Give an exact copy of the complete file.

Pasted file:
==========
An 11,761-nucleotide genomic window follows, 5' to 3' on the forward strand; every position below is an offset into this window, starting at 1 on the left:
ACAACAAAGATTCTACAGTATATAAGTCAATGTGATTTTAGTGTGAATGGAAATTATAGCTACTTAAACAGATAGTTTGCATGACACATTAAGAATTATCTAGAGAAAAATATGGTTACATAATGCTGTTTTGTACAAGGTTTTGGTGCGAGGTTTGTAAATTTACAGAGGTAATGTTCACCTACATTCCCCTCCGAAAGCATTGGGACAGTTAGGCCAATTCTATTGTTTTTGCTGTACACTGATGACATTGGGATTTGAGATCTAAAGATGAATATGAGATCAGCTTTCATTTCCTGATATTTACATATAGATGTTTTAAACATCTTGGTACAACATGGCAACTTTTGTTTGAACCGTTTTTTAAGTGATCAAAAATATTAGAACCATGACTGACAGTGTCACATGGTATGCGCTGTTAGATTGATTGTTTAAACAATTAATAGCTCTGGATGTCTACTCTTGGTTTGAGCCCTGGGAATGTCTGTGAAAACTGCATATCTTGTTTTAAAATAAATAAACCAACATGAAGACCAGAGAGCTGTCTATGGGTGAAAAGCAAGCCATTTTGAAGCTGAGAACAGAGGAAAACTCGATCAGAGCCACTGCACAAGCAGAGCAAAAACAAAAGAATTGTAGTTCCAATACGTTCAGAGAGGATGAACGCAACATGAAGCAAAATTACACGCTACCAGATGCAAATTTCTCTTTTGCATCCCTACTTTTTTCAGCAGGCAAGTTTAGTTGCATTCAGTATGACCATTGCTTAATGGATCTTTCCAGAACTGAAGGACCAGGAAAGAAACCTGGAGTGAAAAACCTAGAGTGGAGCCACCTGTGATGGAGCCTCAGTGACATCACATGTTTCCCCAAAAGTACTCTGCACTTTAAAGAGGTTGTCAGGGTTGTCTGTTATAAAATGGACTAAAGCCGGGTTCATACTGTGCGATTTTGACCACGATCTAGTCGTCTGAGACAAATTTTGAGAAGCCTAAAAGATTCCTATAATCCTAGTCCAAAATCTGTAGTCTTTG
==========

An 11,761-nucleotide genomic window follows, 5' to 3' on the forward strand; every position below is an offset into this window, starting at 1 on the left:
ACAACAAAGATTCTACAGTATATAAGTCAATGTGATTTTAGTGTGAATGGAAATTATAGCTACTTAAACAGATAGTTTGCATGACACATTAAGAATTATCTAGAGAAAAATATGGTTACATAATGCTGTTTTGTACAAGGTTTTGGTGCGAGGTTTGTAAATTTACAGAGGTAATGTTCACCTACATTCCCCTCCGAAAGCATTGGGACAGTTAGGCCAATTCTATTGTTTTTGCTGTACACTGATGACATTGGGATTTGAGATCTAAAGATGAATATGAGATCAGCTTTCATTTCCTGATATTTACATATAGATGTTTTAAACATCTTGGTACAACATGGCAACTTTTGTTTGAACCGTTTTTTAAGTGATCAAAAATATTAGAACCATGACTGACAGTGTCACATGGTATGCGCTGTTAGATTGATTGTTTAAACAATTAATAGCTCTGGATGTCTACTCTTGGTTTGAGCCCTGGGAATGTCTGTGAAAACTGCATATCTTGTTTTAAAATAAATAAACCAACATGAAGACCAGAGAGCTGTCTATGGGTGAAAAGCAAGCCATTTTGAAGCTGAGAACAGAGGAAAACTCGATCAGAGCCACTGCACAAGCAGAGCAAAAACAAAAGAATTGTAGTTCCAATACGTTCAGAGAGGATGAACGCAACATGAAGCAAAATTACACGCTACCAGATGCAAATTTCTCTTTTGCATCCCTACTTTTTTCAGCAGGCAAGTTTAGTTGCATTCAGTATGACCATTGCTTAATGGATCTTTCCAGAACTGAAGGACCAGGAAAGAAACCTGGAGTGAAAAACCTAGAGTGGAGCCACCTGTGATGGAGCCTCAGTGACATCACATGTTTCCCCAAAAGTACTCTGCACTTTAAAGAGGTTGTCAGGGTTGTCTGTTATAAAATGGACTAAAGCCGGGTTCATACTGTGCGATTTTGACCACGATCTAGTCGTCTGAGACAAATTTTGAGAAGCCTAAAAGATTCCTATAATCCTAGTCCAAAATCTGTAGTCTTTG